Tick-Tock, No O’Clock

According to the professionals, autism is defined by two problems:

  • deficits in social interaction and communication
  • restricted and repetitive behaviors

Through behavioral modifications, these two problems are to be solved.

First, the restricted and repetitive behaviors are to be extinguished, so the autistic child does not act so autistic all the time. Second, the deficits in social interaction and communication are to be corrected by enforcing the correct social and communicative behaviors, so the autistic child acts more typical more of the time, as more as possible.

The poor autistic child, let us help her by making her act more like us, regardless of what is going on inside her head to make her act not quite like us to beborn with.

Here is my definition of autism:

  • no typical cognition, so no typical behaviors, duh
  • autistic cognition, so autistic behaviors, duh

From my perspective, what the professionals are doing through their behavioral modifications are these:

  • extinguishing autistic behaviors, a.k.a. getting rid of who I am without giving a shit what that is
  • enforcing typical behaviors, a.k.a. making me who I’m not without giving a shit who I am

I am against these behavioral modifications.

I am against modifying behaviors without regard for cognition.

I am against enforcing unnatural typical behaviors, most of which are completely meaningless to the children made to do them, regardless of what is going on inside their heads while they are faking their acts.

I am against extinguishing natural autistic behaviors, most of which are extremely enjoyable to the children made to stop them, regardless of what is going on inside their heads while they are being tortured.

When I was a child, I had very few typical behaviors and very many autistic behaviors. I had no socialization and little communication, and I was the walking no-talking definition of stereotypy. I was a classic case of classic autism, and I suffered from none of my natural autistic behaviors or cognition.

Instead, I enjoyed them.

I enjoyed not socializing and not communicating, because I was happy in my own world. I felt no need to socialize or communicate, and I neither knew what these were or missed them.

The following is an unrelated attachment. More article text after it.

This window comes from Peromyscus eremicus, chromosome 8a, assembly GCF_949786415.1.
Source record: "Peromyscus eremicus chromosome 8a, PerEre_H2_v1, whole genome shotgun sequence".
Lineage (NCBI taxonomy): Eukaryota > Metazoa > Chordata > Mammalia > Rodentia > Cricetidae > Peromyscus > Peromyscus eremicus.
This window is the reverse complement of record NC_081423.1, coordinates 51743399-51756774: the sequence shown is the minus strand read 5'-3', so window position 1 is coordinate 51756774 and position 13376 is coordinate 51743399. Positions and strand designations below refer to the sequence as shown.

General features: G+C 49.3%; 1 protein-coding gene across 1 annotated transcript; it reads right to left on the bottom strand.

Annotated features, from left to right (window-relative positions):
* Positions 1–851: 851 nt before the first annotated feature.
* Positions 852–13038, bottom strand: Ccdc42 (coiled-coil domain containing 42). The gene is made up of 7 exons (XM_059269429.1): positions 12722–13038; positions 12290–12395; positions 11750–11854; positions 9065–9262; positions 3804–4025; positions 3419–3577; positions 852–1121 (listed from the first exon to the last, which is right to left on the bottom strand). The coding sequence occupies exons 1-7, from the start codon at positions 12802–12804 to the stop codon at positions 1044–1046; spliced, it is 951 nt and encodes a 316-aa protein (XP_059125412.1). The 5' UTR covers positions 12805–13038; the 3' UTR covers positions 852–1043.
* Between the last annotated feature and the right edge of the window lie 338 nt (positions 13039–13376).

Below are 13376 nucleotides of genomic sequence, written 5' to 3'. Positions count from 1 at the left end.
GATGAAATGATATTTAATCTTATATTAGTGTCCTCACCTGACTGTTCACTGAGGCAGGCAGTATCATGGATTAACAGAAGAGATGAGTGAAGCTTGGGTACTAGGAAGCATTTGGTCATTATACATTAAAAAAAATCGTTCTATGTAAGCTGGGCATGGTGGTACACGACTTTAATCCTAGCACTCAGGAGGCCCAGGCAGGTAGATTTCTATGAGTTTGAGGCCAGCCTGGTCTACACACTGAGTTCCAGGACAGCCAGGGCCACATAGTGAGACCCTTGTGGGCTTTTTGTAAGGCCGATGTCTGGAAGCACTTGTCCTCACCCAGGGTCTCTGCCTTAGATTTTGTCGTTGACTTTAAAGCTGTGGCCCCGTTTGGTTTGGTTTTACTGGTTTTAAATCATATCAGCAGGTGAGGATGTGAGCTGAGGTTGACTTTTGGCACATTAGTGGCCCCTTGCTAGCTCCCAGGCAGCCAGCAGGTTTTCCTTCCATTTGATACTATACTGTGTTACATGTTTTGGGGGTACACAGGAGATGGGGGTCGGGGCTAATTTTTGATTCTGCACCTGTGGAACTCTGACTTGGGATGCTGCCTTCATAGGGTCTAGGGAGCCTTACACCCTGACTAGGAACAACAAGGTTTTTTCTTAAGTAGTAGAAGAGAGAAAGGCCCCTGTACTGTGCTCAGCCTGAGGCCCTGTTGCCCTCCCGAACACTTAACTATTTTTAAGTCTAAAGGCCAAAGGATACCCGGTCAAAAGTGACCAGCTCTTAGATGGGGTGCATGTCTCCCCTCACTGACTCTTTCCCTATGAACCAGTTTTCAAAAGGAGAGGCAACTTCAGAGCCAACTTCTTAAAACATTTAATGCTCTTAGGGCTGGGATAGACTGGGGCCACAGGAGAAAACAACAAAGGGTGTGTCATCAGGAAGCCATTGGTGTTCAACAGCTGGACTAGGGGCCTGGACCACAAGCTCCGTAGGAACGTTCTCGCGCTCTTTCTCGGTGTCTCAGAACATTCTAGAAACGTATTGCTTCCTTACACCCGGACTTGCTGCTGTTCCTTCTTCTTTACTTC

I enjoyed my restricted and repetitive behaviors, because I was happy stimming all day everyday, following the same routines 4evar and evar and evar, performing the same rituals 4evar and evar and evar, arranging the same objects for hours and hours a day, studying the same subjects for hours and hours a day, thinking and learning all the while, and not socializing or communicating while I was happy in my own world.

Everyday was like clockwork, Tick-Tock, Tick-Tock.

My days were like a metronome, Tick-Tock, No O’Clock.

As an autistic child, I didn’t suffer from autism, because I enjoyed every minute of it.

Now, I still don’t, because I still do.

I still enjoy not socializing and not communicating, because I am still happy in my own world. Now, I know what these are, but I still don’t need or miss them.

I still enjoy my restricted and repetitive behaviors, because I am still happy stimming all day everyday, following the same routines 4evar and evar and evar, performing the same rituals 4evar and evar and evar, arranging objects for hours and hours a day, studying subjects for hours and hours a day, thinking and learning all the while, and not socializing or communicating while I am happy in my own world or the world at large.

While I spent most of my childhood being my happily autistic self in my own world, I spend most of my time now being my happily autistic self in the world at large. I balance the two worlds, the world inside and the world outside, and I am just like anyone else trying to make a good life and do good things, while being my happily autistic self.

From autism, I don’t suffer any more than anyone else suffers from being their normal hoooman selves, just as I am my normal hoooman self. I don’t suffer from my natural autistic behaviors or my natural autistic cognition. They are completely normal and natural to me, and I am always trying to make the best of them. I love my natural autistic behaviors and my natural autistic cognition, and I am always trying to make the best of them to make a good life and do good things.

Tick-Tock, No O’Clock.

Tick-Tock, No O’Clock.

Tick-Tock, No O’Clock.

I don’t suffer from autism, because I enjoy every minute of life.

As you can see, I also enjoy baseball, which brings me to this:

But I still enjoy every minute of it!

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